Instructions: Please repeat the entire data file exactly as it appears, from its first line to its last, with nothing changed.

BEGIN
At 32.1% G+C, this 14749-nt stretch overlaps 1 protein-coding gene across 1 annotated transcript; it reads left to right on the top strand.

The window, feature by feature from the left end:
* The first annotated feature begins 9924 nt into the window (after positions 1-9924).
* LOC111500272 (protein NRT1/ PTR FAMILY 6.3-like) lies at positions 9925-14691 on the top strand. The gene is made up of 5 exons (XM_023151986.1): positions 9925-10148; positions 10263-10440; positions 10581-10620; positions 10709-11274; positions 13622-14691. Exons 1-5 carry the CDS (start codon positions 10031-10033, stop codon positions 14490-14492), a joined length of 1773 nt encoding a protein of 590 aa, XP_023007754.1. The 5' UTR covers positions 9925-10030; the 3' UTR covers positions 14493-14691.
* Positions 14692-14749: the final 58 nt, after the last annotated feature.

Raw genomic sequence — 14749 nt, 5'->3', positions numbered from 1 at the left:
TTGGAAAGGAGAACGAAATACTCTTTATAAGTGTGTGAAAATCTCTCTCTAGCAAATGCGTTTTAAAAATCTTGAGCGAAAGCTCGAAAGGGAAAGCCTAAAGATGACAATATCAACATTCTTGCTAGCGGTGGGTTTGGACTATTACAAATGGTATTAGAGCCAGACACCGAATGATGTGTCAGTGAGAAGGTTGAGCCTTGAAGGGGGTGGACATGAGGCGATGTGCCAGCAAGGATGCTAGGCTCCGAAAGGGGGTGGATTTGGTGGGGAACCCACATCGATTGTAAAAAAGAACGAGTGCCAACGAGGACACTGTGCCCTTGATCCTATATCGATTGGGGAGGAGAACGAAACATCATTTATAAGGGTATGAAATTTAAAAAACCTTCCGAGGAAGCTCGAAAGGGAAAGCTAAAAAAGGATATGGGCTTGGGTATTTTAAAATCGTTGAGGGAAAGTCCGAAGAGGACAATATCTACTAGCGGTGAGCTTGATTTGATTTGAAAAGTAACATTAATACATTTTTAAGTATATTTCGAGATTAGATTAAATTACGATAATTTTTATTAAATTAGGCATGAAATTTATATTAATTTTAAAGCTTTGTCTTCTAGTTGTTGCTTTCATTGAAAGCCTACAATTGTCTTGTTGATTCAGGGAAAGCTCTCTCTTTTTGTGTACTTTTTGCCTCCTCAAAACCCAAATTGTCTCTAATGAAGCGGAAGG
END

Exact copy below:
At 32.1% G+C, this 14749-nt stretch overlaps 1 protein-coding gene across 1 annotated transcript; it reads left to right on the top strand.

The window, feature by feature from the left end:
* The first annotated feature begins 9924 nt into the window (after positions 1-9924).
* LOC111500272 (protein NRT1/ PTR FAMILY 6.3-like) lies at positions 9925-14691 on the top strand. The gene is made up of 5 exons (XM_023151986.1): positions 9925-10148; positions 10263-10440; positions 10581-10620; positions 10709-11274; positions 13622-14691. Exons 1-5 carry the CDS (start codon positions 10031-10033, stop codon positions 14490-14492), a joined length of 1773 nt encoding a protein of 590 aa, XP_023007754.1. The 5' UTR covers positions 9925-10030; the 3' UTR covers positions 14493-14691.
* Positions 14692-14749: the final 58 nt, after the last annotated feature.

Raw genomic sequence — 14749 nt, 5'->3', positions numbered from 1 at the left:
TTGGAAAGGAGAACGAAATACTCTTTATAAGTGTGTGAAAATCTCTCTCTAGCAAATGCGTTTTAAAAATCTTGAGCGAAAGCTCGAAAGGGAAAGCCTAAAGATGACAATATCAACATTCTTGCTAGCGGTGGGTTTGGACTATTACAAATGGTATTAGAGCCAGACACCGAATGATGTGTCAGTGAGAAGGTTGAGCCTTGAAGGGGGTGGACATGAGGCGATGTGCCAGCAAGGATGCTAGGCTCCGAAAGGGGGTGGATTTGGTGGGGAACCCACATCGATTGTAAAAAAGAACGAGTGCCAACGAGGACACTGTGCCCTTGATCCTATATCGATTGGGGAGGAGAACGAAACATCATTTATAAGGGTATGAAATTTAAAAAACCTTCCGAGGAAGCTCGAAAGGGAAAGCTAAAAAAGGATATGGGCTTGGGTATTTTAAAATCGTTGAGGGAAAGTCCGAAGAGGACAATATCTACTAGCGGTGAGCTTGATTTGATTTGAAAAGTAACATTAATACATTTTTAAGTATATTTCGAGATTAGATTAAATTACGATAATTTTTATTAAATTAGGCATGAAATTTATATTAATTTTAAAGCTTTGTCTTCTAGTTGTTGCTTTCATTGAAAGCCTACAATTGTCTTGTTGATTCAGGGAAAGCTCTCTCTTTTTGTGTACTTTTTGCCTCCTCAAAACCCAAATTGTCTCTAATGAAGCGGAAGG